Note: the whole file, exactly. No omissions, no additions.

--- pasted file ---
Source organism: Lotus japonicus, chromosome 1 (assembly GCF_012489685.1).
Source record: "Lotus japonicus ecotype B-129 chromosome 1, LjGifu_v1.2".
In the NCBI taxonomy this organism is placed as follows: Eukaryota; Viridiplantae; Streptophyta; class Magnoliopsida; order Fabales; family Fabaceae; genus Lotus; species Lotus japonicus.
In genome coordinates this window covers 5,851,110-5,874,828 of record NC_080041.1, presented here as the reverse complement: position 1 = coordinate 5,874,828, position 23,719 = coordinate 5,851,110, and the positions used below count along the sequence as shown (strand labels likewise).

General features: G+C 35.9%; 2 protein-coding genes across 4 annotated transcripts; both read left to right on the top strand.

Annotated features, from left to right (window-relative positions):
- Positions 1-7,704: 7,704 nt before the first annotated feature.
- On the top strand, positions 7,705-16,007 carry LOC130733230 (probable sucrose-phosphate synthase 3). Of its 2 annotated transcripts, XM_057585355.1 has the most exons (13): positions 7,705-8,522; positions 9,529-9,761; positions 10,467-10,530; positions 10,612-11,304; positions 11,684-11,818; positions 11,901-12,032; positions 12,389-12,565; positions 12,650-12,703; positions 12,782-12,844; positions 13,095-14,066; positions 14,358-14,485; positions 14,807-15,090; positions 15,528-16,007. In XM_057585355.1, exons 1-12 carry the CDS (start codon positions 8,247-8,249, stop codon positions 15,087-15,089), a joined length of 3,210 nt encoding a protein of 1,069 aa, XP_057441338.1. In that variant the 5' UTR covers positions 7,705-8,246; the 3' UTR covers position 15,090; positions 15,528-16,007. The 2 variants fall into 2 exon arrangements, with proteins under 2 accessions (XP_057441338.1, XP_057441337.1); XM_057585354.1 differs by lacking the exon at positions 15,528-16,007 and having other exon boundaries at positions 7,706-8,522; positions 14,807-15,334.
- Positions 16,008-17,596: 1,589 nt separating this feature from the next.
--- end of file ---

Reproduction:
Source organism: Lotus japonicus, chromosome 1 (assembly GCF_012489685.1).
Source record: "Lotus japonicus ecotype B-129 chromosome 1, LjGifu_v1.2".
In the NCBI taxonomy this organism is placed as follows: Eukaryota; Viridiplantae; Streptophyta; class Magnoliopsida; order Fabales; family Fabaceae; genus Lotus; species Lotus japonicus.
In genome coordinates this window covers 5,851,110-5,874,828 of record NC_080041.1, presented here as the reverse complement: position 1 = coordinate 5,874,828, position 23,719 = coordinate 5,851,110, and the positions used below count along the sequence as shown (strand labels likewise).

General features: G+C 35.9%; 2 protein-coding genes across 4 annotated transcripts; both read left to right on the top strand.

Annotated features, from left to right (window-relative positions):
- Positions 1-7,704: 7,704 nt before the first annotated feature.
- On the top strand, positions 7,705-16,007 carry LOC130733230 (probable sucrose-phosphate synthase 3). Of its 2 annotated transcripts, XM_057585355.1 has the most exons (13): positions 7,705-8,522; positions 9,529-9,761; positions 10,467-10,530; positions 10,612-11,304; positions 11,684-11,818; positions 11,901-12,032; positions 12,389-12,565; positions 12,650-12,703; positions 12,782-12,844; positions 13,095-14,066; positions 14,358-14,485; positions 14,807-15,090; positions 15,528-16,007. In XM_057585355.1, exons 1-12 carry the CDS (start codon positions 8,247-8,249, stop codon positions 15,087-15,089), a joined length of 3,210 nt encoding a protein of 1,069 aa, XP_057441338.1. In that variant the 5' UTR covers positions 7,705-8,246; the 3' UTR covers position 15,090; positions 15,528-16,007. The 2 variants fall into 2 exon arrangements, with proteins under 2 accessions (XP_057441338.1, XP_057441337.1); XM_057585354.1 differs by lacking the exon at positions 15,528-16,007 and having other exon boundaries at positions 7,706-8,522; positions 14,807-15,334.
- Positions 16,008-17,596: 1,589 nt separating this feature from the next.